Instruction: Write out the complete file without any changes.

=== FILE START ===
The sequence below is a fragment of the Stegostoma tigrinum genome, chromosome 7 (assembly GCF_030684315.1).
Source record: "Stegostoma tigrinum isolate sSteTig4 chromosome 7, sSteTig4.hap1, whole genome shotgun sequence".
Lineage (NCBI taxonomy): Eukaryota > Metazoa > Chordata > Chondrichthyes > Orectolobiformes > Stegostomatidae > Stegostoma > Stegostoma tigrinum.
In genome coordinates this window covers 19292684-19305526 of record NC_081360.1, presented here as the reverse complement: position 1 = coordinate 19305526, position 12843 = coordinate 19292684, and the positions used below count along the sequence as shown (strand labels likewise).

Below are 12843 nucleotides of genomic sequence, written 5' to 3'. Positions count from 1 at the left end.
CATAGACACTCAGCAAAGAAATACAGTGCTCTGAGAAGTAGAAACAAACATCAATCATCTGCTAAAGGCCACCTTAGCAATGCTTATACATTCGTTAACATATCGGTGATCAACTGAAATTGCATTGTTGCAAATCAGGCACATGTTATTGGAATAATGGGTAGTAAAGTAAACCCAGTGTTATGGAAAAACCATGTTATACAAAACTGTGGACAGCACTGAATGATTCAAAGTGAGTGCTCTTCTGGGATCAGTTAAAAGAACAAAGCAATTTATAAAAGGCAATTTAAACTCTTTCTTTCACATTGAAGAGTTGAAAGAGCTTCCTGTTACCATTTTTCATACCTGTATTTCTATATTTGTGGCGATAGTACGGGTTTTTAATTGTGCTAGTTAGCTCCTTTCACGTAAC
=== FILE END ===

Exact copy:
The sequence below is a fragment of the Stegostoma tigrinum genome, chromosome 7 (assembly GCF_030684315.1).
Source record: "Stegostoma tigrinum isolate sSteTig4 chromosome 7, sSteTig4.hap1, whole genome shotgun sequence".
Lineage (NCBI taxonomy): Eukaryota > Metazoa > Chordata > Chondrichthyes > Orectolobiformes > Stegostomatidae > Stegostoma > Stegostoma tigrinum.
In genome coordinates this window covers 19292684-19305526 of record NC_081360.1, presented here as the reverse complement: position 1 = coordinate 19305526, position 12843 = coordinate 19292684, and the positions used below count along the sequence as shown (strand labels likewise).

Below are 12843 nucleotides of genomic sequence, written 5' to 3'. Positions count from 1 at the left end.
CATAGACACTCAGCAAAGAAATACAGTGCTCTGAGAAGTAGAAACAAACATCAATCATCTGCTAAAGGCCACCTTAGCAATGCTTATACATTCGTTAACATATCGGTGATCAACTGAAATTGCATTGTTGCAAATCAGGCACATGTTATTGGAATAATGGGTAGTAAAGTAAACCCAGTGTTATGGAAAAACCATGTTATACAAAACTGTGGACAGCACTGAATGATTCAAAGTGAGTGCTCTTCTGGGATCAGTTAAAAGAACAAAGCAATTTATAAAAGGCAATTTAAACTCTTTCTTTCACATTGAAGAGTTGAAAGAGCTTCCTGTTACCATTTTTCATACCTGTATTTCTATATTTGTGGCGATAGTACGGGTTTTTAATTGTGCTAGTTAGCTCCTTTCACGTAAC